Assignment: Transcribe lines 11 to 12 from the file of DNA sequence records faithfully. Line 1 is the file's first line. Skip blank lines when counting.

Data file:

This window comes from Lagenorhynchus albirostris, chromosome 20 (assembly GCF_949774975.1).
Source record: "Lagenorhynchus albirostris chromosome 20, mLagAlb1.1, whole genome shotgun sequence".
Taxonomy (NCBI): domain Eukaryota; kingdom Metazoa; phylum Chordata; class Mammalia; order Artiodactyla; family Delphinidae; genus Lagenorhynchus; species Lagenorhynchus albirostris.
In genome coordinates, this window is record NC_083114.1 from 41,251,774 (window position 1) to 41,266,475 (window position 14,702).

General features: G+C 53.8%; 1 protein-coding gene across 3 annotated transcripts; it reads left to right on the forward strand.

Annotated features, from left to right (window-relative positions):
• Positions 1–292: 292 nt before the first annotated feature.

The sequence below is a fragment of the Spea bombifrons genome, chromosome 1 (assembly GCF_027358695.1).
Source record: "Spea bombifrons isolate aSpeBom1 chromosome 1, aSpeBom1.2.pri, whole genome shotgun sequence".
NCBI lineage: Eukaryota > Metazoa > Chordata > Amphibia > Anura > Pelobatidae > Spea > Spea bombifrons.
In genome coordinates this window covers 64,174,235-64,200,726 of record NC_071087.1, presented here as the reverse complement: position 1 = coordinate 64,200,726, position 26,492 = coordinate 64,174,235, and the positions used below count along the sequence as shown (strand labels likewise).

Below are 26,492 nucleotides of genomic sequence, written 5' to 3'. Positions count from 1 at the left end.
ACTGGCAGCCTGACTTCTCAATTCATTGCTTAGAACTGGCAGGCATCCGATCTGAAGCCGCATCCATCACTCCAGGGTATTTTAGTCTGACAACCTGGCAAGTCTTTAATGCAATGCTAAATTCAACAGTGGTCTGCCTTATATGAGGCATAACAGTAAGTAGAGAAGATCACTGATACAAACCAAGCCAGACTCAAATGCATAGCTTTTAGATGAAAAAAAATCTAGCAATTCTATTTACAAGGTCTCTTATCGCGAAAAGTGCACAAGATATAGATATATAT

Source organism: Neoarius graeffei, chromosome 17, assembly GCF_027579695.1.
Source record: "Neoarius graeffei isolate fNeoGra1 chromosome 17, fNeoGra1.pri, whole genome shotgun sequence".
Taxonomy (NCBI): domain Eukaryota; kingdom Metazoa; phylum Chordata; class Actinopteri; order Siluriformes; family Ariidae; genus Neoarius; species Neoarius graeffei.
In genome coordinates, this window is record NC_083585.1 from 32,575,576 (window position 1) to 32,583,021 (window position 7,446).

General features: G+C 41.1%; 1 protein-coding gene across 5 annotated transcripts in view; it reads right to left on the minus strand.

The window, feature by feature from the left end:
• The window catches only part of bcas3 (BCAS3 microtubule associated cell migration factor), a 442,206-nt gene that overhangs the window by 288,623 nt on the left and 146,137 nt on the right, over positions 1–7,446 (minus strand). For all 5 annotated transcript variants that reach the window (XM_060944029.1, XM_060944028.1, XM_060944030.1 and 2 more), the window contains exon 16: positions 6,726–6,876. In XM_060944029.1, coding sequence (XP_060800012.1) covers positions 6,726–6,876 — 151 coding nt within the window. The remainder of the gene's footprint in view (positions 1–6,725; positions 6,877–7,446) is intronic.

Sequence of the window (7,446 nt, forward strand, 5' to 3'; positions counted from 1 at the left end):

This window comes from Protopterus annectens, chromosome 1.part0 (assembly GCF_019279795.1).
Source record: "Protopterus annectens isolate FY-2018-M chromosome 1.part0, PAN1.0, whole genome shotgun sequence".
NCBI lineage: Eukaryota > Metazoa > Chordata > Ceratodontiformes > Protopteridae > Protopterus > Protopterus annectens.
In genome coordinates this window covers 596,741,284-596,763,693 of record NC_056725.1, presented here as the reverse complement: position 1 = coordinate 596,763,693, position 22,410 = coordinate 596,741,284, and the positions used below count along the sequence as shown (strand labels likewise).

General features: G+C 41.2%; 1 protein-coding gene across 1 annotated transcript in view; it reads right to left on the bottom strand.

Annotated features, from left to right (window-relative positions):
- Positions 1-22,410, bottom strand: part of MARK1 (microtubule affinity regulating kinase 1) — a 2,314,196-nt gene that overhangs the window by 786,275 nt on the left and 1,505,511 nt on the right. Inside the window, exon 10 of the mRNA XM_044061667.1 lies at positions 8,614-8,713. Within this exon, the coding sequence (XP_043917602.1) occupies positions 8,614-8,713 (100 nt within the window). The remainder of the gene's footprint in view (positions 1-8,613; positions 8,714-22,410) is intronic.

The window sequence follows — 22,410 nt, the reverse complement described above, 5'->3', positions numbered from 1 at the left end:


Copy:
In genome coordinates this window covers 64,174,235-64,200,726 of record NC_071087.1, presented here as the reverse complement: position 1 = coordinate 64,200,726, position 26,492 = coordinate 64,174,235, and the positions used below count along the sequence as shown (strand labels likewise).

Below are 26,492 nucleotides of genomic sequence, written 5' to 3'. Positions count from 1 at the left end.